Utah lawmakers still chasing spice and bath salt chemists
Lawmakers hope to catch up with chemists who are getting around the state's spice and bath salt ban by creating similar products with different components not listed in the law.
Legislators proposed new chemical versions of spice and bath salts for inclusion on the state list of controlled substances during an interim Health and Human Services committee meeting Wednesday. The committee unanimously approved a proposal to add those spice and bath salt analogs during the upcoming 2013 general session.
Spice and bath salts first became illegal in Utah two years ago. But drug producers are devising new formulas for similar products with components not identified on the list, and adding those new components to the law is becoming an annual tradition on the hill.
"When I first passed that legislation two years ago, I said on the floor that this is going to be annual deal for the foreseeable future," said Rep. Gage Froerer, R-Huntsville, who is not on the interim committee but is leading the charge to ban the harmful substances with its co-chair, Rep. Paul Ray, R-Clearfield.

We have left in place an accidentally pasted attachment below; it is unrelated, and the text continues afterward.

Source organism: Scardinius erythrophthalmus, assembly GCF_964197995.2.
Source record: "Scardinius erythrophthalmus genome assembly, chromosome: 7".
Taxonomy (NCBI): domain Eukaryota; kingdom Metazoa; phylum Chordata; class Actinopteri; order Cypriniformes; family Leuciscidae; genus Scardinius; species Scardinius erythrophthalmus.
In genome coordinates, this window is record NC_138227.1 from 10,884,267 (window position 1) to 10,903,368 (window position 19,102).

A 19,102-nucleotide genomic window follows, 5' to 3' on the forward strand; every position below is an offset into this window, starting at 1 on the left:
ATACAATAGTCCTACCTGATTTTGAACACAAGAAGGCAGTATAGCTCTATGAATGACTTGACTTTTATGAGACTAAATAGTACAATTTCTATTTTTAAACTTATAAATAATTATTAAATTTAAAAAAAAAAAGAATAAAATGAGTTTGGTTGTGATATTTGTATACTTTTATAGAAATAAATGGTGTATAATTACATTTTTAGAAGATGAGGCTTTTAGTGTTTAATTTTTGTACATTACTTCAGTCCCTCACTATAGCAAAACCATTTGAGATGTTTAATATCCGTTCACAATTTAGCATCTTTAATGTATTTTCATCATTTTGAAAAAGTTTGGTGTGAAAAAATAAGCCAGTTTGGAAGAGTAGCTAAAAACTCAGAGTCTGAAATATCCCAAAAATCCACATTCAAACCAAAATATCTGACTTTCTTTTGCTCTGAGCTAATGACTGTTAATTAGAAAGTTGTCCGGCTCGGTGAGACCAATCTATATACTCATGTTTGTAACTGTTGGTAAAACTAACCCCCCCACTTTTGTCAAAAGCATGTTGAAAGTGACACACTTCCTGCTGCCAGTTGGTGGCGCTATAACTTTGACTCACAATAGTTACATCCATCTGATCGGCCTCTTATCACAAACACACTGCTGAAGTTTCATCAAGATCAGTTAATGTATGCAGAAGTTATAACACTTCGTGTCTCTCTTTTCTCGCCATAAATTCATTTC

During the 2011 session, law enforcement found copies of the new legislation during a large spice raid as drug makers sought "to stay ahead of the game," Ray said. The Legislature updated the list again during the 2012 session.
Officials may identify even more versions of spice or bath salts between now and the spring, Ray said.
When potential profits are so great, chemists are motivated to change a molecule here or there to keep selling some legal variation of spice or bath salts, Froerer said. The Washington County Area Drug and Gang Task force seized more than 200 pounds of spice earlier this year, which had an estimated street value of more than $1.5 million.
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